Salmon (JUAN MONINO www.juanmonino, / July 17, 2012)

Among the lovely memories of several visits to Southern California is the annual Sawdust Festival in Laguna Beach.

This is an arty seaside town to begin with, but during that six-week festival they pull out all the stops. Ranging over numerous venues are exhibitions featuring the finest of fine arts and fine crafts.

Then there's something called the Pageant of the Masters, a stage production made up of talented locals portraying various works of art in a number of still-life scenes, accompanied by plenty of sound and light. There's a different theme each year, of course, and tickets to the pageant are extremely hard to come by.

If you're fortunate enough to have relatives in the area, you can hit the July event, then put together a post-festival dinner with a local theme. No worries about the weather, either; one of the many nice things about Southern California is that you can plan a summertime outdoor event a year in advance and be 99.9 percent sure it isn't going to rain or be so hot you can't eat outdoors.

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We take our chances here on the Right Coast, but entertaining friends Southern California-style is worth the gamble. For menu planning, you might want to bypass the (popular) Latino influences in that area and turn to Wine Country (Napa/Sonoma) for inspiration. Although that area is about eight hours to the north, the ingredients for your SoCal dinner are readily at hand in Laguna and, thankfully, in Ellicott City as well.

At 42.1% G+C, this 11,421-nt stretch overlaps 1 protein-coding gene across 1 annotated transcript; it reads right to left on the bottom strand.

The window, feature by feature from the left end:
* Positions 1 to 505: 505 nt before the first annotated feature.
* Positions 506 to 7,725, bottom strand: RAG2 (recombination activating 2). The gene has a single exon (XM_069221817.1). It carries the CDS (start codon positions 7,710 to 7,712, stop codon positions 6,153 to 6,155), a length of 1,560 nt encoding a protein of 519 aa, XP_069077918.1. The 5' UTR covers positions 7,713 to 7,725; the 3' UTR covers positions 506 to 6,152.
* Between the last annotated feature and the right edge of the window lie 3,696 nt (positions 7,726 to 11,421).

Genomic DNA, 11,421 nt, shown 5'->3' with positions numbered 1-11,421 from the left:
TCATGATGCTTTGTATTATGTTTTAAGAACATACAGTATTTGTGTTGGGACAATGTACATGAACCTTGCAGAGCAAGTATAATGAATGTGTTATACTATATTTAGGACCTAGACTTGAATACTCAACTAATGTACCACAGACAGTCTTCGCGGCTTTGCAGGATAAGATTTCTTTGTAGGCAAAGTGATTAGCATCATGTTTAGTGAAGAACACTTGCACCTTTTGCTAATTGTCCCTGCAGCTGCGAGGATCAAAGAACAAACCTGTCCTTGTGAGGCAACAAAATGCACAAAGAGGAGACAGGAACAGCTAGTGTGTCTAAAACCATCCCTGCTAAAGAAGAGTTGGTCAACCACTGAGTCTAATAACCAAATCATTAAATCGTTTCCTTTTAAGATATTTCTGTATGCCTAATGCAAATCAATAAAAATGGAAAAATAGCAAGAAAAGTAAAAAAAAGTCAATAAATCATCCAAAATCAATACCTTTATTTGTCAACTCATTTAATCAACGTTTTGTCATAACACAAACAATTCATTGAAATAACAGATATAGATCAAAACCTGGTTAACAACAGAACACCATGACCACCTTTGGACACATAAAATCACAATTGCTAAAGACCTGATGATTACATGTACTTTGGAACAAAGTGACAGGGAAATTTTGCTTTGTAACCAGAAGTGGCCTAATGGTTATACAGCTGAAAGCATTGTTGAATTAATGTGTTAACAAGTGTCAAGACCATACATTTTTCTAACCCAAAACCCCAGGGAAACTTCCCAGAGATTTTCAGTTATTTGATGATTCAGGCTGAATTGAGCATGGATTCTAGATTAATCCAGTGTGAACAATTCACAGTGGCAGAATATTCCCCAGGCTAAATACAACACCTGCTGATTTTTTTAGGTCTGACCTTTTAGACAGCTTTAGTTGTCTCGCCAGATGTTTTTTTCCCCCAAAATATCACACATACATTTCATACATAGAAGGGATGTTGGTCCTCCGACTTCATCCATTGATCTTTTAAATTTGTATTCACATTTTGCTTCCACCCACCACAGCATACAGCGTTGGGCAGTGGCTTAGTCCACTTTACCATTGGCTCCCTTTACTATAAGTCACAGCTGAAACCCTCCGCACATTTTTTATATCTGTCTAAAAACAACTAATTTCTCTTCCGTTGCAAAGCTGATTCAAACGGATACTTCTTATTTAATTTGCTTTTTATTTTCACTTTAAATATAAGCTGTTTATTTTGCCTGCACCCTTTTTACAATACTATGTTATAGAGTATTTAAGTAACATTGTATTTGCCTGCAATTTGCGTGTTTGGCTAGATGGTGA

Build your menu for eight around light-ish ingredients, with an eye toward easy. And be sure to incorporate favorite California wines into each course. (We make a few suggestions but basically leave that to you and your local wine purveyor.)

Begin with artichoke bites, and some figs with feta and prosciutto. We like to quaff something bubbly with our appetizers.

For the main course, try grilled salmon with orange-saffron butter, sided by a Mediterranean rice pilaf salad, and an avocado, frisee and radicchio salad with balsamic vinaigrette.

For dessert, we use another ubiquitous summer product and do a make-ahead chocolate-zucchini bread to be served with a favorite gelato.

Have fun!


To quaff: A rose, a sauvignon blanc or a chardonnay.

Feta Stuffed Figs

You can substitute Montrachet (goat) cheese for the feta. We use feta because we have a frequent guest who detests goat cheese. Either way, the sweet figs, the tangy feta, the salty prosciutto, with their varying textures foster a mini-explosion of yumminess in the mouth.

24 large, fresh ripe figs

About 1 1/2 cups crumbled feta cheese

1/3 to 1/2 pound prosciutto (you don't need much)

Fresh fig leaves or leafy green lettuce leaves, garnish

Trim off stem ends of figs. Slit figs lengthwise (but not all the way through). Stuff figs with cheese crumbles. Cut prosciutto pieces in half lengthwise. Wrap a generous piece of prosciutto around each fig. Secure with toothpicks. Arrange fig leaves or leafy green lettuce on a serving platter. Arrange stuffed figs on top. If not serving right away, cover and chill until appetizer time. Makes 24 stuffed figs, for three per person.

Artichoke Bites